George Hamilton-Browne, who posed as a hero of the New Zealand wars, was born in Ireland, probably between 1848 and 1851. He claimed that his father was George Browne, a major in the 44th Regiment; his mother's name is unknown. As a young man he drifted to New Zealand, enlisting in the Armed Constabulary on 16 July 1872. After a period of undistinguished service as a trooper in what was essentially a peace-keeping force, he was discharged at Taupō in October 1875. For a year or so he had no permanent employment. In early 1877 he became the publican at Te Wairoa, Lake Tarawera, for a short time before leaving, in debt, for South Africa.
By 1879 Hamilton-Browne was in Natal and participated in the Anglo-Zulu war, commanding a battalion in the irregular Natal Native Contingent, apparently on the strength of his claimed experience in New Zealand. He proved to be a passably competent commander, but his attitude to his troops was brutal and contemptuous. He witnessed the British defeat at Isandhlwana, where his men were too starved and exhausted to fight. Later, he briefly commanded what was to become the nucleus of the Natal Horse; he then saw further service in Bechuanaland (Botswana) and Mashonaland, and in Matabeleland in the 1890s.
Falling upon hard times, in 1908 'Colonel' Hamilton-Browne, as he styled himself, sought a pension from the British government, on the basis of active military service in New Zealand from 1866 to 1871. He claimed, in English newspapers, to have obtained the New Zealand War Medal and a captaincy in the Armed Constabulary Field Force.
George Hamilton-Browne's alleged achievements prompted a New Zealand government investigation in late 1908 and early 1909, which found evidence of his serving only after hostilities had ceased. Several colonial officers recalled him as a dispatch rider in the Taupō Armed Constabulary. One speculated that he might have obtained his New Zealand War Medal after one of his companions, Henry Brown, died: by adding an 'e' to the name on Henry Brown's medal, he would have been able to produce apparent evidence of his war service. Hamilton-Browne was not granted a pension, but the publicising of his financial plight resulted in his marriage on 1 January 1909 to a wealthy woman, Sarah Wallis Wilkerson. She believed that during the Anglo-Zulu war he had saved her fiancé, who had later died in Sudan. It is possible that Hamilton-Browne had been married before, as he described himself as a widower on the marriage certificate.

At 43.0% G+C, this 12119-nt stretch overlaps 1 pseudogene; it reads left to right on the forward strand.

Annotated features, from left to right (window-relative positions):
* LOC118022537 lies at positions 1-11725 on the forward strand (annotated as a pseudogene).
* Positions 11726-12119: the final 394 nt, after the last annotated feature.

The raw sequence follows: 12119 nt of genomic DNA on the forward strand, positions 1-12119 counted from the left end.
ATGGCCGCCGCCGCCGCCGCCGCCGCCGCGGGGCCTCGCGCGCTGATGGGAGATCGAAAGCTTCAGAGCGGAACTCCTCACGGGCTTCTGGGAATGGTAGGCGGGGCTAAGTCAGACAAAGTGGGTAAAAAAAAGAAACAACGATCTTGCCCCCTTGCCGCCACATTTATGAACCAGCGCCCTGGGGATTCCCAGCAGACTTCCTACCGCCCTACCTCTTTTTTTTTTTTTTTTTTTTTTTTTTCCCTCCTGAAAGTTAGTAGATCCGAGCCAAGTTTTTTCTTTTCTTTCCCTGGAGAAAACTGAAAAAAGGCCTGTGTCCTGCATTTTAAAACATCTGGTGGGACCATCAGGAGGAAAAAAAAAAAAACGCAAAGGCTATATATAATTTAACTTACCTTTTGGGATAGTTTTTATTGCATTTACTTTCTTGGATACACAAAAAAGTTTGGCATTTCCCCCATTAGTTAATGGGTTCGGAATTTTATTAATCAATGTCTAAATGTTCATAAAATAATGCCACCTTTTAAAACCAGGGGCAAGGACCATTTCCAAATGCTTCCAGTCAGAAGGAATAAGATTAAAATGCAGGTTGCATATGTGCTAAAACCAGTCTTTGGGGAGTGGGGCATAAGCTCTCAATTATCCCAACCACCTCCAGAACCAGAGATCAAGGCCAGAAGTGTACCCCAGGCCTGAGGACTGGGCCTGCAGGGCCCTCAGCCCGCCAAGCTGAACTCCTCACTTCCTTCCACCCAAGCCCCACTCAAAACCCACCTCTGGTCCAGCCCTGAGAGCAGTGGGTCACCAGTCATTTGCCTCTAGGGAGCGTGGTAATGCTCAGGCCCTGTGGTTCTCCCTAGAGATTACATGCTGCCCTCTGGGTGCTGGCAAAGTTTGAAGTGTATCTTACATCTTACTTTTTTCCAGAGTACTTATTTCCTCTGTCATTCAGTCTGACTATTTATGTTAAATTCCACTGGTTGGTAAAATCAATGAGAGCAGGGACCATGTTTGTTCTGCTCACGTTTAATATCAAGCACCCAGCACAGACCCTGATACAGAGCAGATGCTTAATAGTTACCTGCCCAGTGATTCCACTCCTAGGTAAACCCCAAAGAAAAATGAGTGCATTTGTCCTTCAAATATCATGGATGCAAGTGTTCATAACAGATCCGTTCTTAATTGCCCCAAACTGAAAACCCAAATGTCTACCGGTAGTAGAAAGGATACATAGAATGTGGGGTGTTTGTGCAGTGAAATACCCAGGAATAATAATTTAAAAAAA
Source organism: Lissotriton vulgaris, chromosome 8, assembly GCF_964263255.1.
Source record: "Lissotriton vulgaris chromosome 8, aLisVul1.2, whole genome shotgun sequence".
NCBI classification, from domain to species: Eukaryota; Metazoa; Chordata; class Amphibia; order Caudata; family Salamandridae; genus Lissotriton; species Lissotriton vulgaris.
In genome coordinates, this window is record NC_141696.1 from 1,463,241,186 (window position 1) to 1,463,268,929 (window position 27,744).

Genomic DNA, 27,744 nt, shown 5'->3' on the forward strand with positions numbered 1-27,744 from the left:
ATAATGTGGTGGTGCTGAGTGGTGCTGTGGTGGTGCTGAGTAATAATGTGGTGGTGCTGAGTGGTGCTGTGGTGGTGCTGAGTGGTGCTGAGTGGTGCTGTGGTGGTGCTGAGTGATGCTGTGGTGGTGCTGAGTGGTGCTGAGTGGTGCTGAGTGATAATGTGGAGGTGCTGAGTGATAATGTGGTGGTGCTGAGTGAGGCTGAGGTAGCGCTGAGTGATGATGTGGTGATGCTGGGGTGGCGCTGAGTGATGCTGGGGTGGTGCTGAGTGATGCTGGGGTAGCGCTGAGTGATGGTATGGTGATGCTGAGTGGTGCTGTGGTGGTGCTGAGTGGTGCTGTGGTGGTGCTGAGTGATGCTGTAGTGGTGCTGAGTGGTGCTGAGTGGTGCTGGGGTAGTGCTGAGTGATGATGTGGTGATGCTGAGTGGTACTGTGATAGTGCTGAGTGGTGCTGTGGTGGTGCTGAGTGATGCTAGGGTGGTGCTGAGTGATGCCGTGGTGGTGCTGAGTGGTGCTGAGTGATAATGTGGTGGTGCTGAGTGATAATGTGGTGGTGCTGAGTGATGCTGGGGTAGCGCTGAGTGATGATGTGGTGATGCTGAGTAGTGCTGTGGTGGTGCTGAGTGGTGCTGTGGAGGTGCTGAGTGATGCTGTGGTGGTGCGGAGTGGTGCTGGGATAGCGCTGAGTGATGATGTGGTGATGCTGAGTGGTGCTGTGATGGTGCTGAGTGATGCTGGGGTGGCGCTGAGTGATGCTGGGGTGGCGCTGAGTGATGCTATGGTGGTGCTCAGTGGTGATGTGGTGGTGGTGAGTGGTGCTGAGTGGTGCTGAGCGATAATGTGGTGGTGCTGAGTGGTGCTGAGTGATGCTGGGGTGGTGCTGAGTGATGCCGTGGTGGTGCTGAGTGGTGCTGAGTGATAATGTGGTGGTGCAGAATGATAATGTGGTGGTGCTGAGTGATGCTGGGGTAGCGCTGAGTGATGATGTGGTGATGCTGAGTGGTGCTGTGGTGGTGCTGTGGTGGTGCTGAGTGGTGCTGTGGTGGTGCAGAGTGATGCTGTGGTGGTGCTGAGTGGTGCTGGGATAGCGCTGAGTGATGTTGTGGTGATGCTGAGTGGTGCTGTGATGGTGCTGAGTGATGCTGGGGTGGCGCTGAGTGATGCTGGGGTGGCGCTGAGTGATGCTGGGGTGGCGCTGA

Although his initial claims were rejected, Hamilton-Browne wrote two books about the wars in support of his assertions: With the lost legion in New Zealand (1911) and Camp fire yarns of the lost legion (1913). The former seems to be a participant's detailed account of the campaigns against Tītokowaru and Te Kooti. Its fictionalised hero, Richard Burke, is a young Irish gentleman who, after early training as a British officer, becomes a colonial scout, eventually gaining a commission in the Armed Constabulary. Burke participates in every important action of the period, the military career portrayed approximating the actual one of Christopher Maling of the corps of guides.
The book relates a plausible and often exciting tale in a bluff, robust style. The narrator, Burke, criticises any leader, such as Lieutenant General Duncan Cameron, who is not aggressive enough for his taste, and praises Colonel G. S. Whitmore and Lieutenant Thomas McDonnell, who are. In his later book Hamilton-Browne abandons the 'Richard Burke' pseudonym and identifies himself as the narrator. Since his entire service was after the cessation of all hostilities, his tales of combat, though accurate in general terms, were derived from bar and barrack-room reminiscences.
George Hamilton-Browne died in Jamaica, probably in 1916, leaving Sarah Hamilton-Browne destitute. It is not known when or where she died. There seem to have been no children of the marriage. While Hamilton-Browne was clearly an impostor, his influence as a writer on the New Zealand wars was enduring. Some of his principal contemporaries, including Gilbert Mair and Christopher Maling, were swift to challenge the truthfulness of his books. However, their condemnation was often overlooked, and Hamilton-Browne was still being cited as an authority as recently as 1959.